The film deals with some heavy subject matter. How did you workshop these with your relatively young cast?
Kids have to grow up tough nowadays, it’s no picnic for them, especially in the USA. Most teens know a girl who has been abused or a kid fallen through society’s gaps, so there was little to no shock value. The hardest thing was during casting as some applicants related firsthand. My heart was broken many times, and I had an obligation to make sure the film was made and stayed true. We sent Bravehearts (An Australia Child Protection Organisation) a dollar for every book sold. I would love to have partnered with them, but the burden of the subject matter was too much.
It may be every abused child’s dream to have their monster slain, but in reality, this has very serious consequences. Many teens have expressed thanks for dealing with this heavy matter in this way, which is worth more than success. I allowed my young stars to make the characters more of themselves which brought authenticity to the roles. I wanted to know how they would act in these imaginary situations and merge this with their character to make the two become one.
The JDs cast did not happen by accident, we had over 10,000 actors apply, they are some of the best up and coming talent in the USA and real names of the future. Many are already or, pre-COVID, were working on major productions for the likes of Netflix and other big studios. They are consummate professionals who were a treat to have on set. So much so, that in a way we became family which was great as we were all away from home so long to make it happen.
Watching a talented actor work is something of real beauty. Only a few lucky people get to experience it, and I feel so privileged to be one of these people.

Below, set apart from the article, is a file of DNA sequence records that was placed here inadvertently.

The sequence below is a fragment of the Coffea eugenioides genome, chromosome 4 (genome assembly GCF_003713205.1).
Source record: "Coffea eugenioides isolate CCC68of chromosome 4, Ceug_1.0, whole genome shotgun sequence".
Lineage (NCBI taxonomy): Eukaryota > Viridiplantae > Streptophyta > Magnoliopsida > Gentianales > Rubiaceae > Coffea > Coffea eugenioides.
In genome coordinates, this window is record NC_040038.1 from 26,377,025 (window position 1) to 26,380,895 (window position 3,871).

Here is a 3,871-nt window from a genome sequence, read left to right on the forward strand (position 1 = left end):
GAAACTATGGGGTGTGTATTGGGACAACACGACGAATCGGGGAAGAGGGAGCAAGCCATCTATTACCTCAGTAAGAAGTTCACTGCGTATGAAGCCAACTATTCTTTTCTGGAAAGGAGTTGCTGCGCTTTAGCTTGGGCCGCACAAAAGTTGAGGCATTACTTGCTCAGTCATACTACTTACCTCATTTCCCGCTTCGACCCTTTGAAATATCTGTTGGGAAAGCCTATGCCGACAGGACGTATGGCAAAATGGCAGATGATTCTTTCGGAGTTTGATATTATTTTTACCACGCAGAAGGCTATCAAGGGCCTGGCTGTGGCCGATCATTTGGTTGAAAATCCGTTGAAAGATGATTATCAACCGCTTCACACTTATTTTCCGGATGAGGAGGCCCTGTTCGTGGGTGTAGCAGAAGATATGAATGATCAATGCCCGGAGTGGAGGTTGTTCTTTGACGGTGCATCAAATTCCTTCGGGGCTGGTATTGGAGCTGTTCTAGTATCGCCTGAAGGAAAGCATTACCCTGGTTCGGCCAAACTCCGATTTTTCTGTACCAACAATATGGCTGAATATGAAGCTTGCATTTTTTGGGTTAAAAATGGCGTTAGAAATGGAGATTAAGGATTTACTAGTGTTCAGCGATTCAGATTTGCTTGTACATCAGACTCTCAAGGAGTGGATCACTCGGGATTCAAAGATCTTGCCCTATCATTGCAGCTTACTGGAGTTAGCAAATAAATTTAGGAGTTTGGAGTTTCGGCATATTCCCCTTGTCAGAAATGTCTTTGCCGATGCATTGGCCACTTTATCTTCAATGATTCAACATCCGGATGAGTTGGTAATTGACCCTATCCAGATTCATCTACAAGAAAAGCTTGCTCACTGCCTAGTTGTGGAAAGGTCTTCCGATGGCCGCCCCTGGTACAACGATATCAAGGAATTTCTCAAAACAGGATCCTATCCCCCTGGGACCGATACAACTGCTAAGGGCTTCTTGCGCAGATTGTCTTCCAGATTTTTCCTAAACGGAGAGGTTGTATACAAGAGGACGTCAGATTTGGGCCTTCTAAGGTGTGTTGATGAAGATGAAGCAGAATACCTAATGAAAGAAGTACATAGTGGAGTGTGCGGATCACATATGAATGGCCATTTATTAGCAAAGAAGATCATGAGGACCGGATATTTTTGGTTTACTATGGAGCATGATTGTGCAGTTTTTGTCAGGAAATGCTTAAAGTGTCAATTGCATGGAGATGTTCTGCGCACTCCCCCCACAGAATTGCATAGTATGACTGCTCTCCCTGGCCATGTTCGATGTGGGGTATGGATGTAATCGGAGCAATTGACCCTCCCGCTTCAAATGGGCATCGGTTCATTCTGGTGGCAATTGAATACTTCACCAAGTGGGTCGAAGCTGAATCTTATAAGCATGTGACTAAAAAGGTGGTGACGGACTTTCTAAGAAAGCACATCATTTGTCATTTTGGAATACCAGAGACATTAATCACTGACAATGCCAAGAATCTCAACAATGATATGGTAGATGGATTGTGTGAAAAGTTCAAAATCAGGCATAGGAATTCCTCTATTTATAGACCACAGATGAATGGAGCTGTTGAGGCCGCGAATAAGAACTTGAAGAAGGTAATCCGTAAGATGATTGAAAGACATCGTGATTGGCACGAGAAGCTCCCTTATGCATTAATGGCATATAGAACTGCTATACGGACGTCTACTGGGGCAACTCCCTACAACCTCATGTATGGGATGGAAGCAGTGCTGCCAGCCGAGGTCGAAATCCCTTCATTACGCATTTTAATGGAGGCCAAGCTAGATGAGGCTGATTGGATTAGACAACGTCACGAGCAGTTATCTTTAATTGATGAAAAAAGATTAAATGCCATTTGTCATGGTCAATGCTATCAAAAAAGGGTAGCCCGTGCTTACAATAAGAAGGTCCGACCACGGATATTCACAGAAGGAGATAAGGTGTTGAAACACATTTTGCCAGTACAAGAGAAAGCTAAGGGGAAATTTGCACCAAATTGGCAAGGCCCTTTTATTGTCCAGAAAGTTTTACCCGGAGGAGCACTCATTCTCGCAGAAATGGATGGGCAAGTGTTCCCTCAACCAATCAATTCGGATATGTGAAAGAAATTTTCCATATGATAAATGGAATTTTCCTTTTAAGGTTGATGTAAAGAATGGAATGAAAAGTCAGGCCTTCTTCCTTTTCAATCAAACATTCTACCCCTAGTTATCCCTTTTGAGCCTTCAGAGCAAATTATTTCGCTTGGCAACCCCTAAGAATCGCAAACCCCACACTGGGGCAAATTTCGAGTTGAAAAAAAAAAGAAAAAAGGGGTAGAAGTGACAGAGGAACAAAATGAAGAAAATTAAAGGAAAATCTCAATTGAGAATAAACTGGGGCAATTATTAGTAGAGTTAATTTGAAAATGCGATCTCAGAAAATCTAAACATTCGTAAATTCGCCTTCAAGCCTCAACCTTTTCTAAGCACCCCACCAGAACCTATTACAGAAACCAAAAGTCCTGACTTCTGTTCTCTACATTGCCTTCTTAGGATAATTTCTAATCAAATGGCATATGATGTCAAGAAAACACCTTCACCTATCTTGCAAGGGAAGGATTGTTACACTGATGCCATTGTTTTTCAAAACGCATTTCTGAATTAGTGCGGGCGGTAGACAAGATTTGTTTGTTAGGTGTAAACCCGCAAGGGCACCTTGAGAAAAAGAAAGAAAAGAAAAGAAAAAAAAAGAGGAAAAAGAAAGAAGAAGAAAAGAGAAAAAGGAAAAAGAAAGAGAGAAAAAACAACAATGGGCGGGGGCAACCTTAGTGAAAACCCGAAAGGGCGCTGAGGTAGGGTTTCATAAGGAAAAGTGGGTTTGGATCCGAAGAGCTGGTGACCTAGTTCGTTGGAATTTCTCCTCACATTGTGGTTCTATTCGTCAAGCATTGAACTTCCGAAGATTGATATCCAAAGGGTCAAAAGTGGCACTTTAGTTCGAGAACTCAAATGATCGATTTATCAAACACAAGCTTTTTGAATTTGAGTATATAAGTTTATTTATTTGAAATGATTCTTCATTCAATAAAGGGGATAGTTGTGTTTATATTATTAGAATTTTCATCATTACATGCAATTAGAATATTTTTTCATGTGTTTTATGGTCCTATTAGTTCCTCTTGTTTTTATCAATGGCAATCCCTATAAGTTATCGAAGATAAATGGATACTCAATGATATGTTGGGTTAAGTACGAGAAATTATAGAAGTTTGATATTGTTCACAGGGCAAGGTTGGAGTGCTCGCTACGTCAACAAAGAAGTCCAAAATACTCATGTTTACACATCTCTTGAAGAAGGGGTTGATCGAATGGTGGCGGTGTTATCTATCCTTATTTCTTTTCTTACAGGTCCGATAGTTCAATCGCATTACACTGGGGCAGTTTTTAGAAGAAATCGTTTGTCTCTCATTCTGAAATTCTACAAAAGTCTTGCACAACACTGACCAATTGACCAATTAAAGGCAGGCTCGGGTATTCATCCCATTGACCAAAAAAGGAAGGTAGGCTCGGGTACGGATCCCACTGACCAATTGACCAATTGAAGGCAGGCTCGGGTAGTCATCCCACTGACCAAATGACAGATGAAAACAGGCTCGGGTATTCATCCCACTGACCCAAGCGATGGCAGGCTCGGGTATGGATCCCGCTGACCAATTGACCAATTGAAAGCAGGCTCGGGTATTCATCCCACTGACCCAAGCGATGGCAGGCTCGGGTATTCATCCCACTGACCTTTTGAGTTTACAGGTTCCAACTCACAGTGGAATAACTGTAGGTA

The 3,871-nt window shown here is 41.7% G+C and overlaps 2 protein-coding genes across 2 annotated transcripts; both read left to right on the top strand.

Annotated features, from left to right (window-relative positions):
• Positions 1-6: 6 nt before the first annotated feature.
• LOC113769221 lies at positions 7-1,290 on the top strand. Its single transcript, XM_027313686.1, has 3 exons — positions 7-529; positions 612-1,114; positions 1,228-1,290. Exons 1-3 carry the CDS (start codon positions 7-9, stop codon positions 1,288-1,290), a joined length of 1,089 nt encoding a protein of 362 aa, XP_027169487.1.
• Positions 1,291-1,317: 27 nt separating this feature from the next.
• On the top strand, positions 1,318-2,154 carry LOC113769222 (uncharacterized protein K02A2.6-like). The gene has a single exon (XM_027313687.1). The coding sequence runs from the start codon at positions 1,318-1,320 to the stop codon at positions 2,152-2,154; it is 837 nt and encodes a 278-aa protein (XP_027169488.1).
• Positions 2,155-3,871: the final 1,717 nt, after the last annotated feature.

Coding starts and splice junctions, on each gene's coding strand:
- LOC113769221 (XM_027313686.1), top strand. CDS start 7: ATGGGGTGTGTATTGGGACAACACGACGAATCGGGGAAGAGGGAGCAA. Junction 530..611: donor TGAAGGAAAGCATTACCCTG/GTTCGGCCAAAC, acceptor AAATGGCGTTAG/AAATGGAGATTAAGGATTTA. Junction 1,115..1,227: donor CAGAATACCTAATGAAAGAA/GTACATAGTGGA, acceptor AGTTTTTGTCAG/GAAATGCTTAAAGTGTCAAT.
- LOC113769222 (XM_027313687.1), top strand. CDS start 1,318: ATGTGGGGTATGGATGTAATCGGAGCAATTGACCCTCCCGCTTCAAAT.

I’m sure most viewers will agree that the basement scenes in JDs really stand out, and not just because of the violence. You use such a contrast of colours, I wondered if you were influenced by Giallo cinematography. Were there any particular influences at the heart of your work?
Thank you, I actually never went to film school so I will need to google Giallo.
The look and feel came from asking the cinematographer [Dominick Sivilli] to make the shot feel claustrophobic, like a submarine. The basement needed to feel completely different from the rest of the house, which was intentionally bright. Still, it needed to be linked by colour and red was the infused colour of choice, once Corryn Treadwell became Sarah. Her beautiful hair is almost worthy of a credit itself, and I can’t say how thankful I was to have this addition cinematographically. But this is where my idea came to an end, and the mastery of Dominick Sivilli took over. Partnered with the uber talented gaffer, David Ospina, the pair made this magic. They excelled everywhere, but darkness was their real skill which fitted in well with my dark tale. For all directors and producers out there, I cannot express how important the cinematographer is to the final look and feel of the film. Dom is an artist of the highest calibre and our bromance is one of my finest memories from making the film.